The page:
Several phrases would later be coined to describe these revolutionary approaches—phrases like “just-in-time manufacturing” or “total quality control”—but the essence was this: The responsibility for finding and fixing problems should be assigned to every employee, from the most senior manager to the lowliest person on the production line. If anyone at any level spotted a problem in the manufacturing process, Deming believed, they should be encouraged (and expected) to stop the assembly line. Japanese companies that implemented Deming’s ideas made it easy for workers to do so: They installed a cord that anyone could pull in order to bring production to a halt. Before long, Japanese companies were enjoying unheard-of levels of quality, productivity, and market share.

We realized that our purpose was not merely to build a studio that made hit films but to foster a creative culture that would continually ask questions.

Figuring out how to build a sustainable creative culture—one that didn’t just pay lip service to the importance of things like honesty, excellence, communication, originality, and self-assessment but really committed to them, no matter how uncomfortable that became—wasn’t a singular assignment.

Because too many of us think of ideas as being singular, as if they float in the ether, fully formed and independent of the people who wrestle with them. Ideas, though, are not singular. They are forged through tens of thousands of decisions, often made by dozens of people.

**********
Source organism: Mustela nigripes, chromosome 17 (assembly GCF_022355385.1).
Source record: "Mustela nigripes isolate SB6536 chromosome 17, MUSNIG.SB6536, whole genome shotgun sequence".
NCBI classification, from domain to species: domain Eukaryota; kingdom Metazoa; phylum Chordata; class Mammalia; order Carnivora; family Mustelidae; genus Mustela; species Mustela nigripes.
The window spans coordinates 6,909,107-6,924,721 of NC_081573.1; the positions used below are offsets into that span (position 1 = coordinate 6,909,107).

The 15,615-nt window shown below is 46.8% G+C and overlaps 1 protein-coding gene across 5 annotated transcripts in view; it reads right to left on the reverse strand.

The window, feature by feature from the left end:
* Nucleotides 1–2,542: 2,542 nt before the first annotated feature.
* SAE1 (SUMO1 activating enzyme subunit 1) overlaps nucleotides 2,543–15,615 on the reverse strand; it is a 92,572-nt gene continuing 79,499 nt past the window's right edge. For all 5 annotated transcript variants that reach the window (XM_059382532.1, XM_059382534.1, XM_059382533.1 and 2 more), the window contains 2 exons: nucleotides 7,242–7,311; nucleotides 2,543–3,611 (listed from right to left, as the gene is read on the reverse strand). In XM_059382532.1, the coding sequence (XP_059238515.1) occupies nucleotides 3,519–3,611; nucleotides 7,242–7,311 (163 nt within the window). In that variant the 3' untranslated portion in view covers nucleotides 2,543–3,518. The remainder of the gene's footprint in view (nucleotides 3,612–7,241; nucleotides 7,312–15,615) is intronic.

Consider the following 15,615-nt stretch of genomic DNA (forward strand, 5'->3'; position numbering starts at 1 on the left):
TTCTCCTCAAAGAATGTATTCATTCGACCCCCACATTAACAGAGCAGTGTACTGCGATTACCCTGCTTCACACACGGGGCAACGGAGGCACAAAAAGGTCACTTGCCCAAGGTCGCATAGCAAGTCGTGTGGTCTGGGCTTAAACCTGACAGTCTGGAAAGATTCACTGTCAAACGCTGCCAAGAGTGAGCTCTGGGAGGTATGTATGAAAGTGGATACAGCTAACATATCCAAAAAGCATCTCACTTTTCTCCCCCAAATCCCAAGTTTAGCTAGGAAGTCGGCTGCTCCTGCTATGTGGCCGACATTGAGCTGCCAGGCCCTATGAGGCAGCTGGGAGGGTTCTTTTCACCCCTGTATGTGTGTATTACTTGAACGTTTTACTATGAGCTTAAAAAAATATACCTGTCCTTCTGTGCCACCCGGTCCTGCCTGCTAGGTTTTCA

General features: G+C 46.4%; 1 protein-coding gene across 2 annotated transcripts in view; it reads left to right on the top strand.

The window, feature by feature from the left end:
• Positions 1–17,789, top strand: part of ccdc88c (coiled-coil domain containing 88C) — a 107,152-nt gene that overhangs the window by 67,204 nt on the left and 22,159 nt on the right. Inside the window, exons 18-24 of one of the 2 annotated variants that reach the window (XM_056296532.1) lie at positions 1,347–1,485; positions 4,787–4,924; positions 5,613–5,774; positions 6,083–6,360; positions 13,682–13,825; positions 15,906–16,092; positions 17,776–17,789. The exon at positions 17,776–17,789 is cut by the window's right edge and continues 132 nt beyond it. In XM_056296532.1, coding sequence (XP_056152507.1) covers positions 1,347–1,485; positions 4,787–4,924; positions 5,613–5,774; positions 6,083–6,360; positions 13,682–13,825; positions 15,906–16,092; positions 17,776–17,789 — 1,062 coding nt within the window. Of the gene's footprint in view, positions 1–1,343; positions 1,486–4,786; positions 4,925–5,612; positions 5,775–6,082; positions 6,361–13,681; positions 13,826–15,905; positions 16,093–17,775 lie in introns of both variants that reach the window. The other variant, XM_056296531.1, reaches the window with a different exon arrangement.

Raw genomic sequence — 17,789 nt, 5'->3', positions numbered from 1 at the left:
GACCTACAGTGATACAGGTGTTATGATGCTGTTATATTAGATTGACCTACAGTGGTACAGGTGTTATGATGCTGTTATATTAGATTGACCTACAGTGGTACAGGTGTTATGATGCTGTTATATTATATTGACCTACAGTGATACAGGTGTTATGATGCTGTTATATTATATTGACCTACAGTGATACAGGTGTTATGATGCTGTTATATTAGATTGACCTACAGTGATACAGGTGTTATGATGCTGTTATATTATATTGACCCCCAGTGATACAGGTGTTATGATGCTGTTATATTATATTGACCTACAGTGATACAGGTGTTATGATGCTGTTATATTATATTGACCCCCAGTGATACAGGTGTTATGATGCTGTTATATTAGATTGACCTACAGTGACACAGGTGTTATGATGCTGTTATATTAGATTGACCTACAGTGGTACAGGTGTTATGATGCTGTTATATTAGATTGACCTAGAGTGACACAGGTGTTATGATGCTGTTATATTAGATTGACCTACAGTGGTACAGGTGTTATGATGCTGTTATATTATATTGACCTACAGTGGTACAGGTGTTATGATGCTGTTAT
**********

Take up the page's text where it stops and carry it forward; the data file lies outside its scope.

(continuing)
Find, develop, and support good people, and they in turn will find, develop, and own good ideas

We dare to attempt these stories, but we don’t get them right on the first pass. And this is as it should be. Creativity has to start somewhere, and we are true believers in the power of bracing, candid feedback and the iterative process—reworking, reworking, and reworking again, until a flawed story finds its throughline or a hollow character finds its soul.

Mistakes aren’t a necessary evil. They aren’t evil at all. They are an inevitable consequence of doing something new (and, as such, should be seen as valuable; without them, we’d have no originality). And yet, even as I say that embracing failure is an important part of learning, I also acknowledge that acknowledging this truth is not enough. That’s because failure is painful, and our feelings about this pain tend to screw up our understanding of its worth. To disentangle the good and the bad parts of failure, we have to recognize both the reality of the pain and the benefit of the resulting growth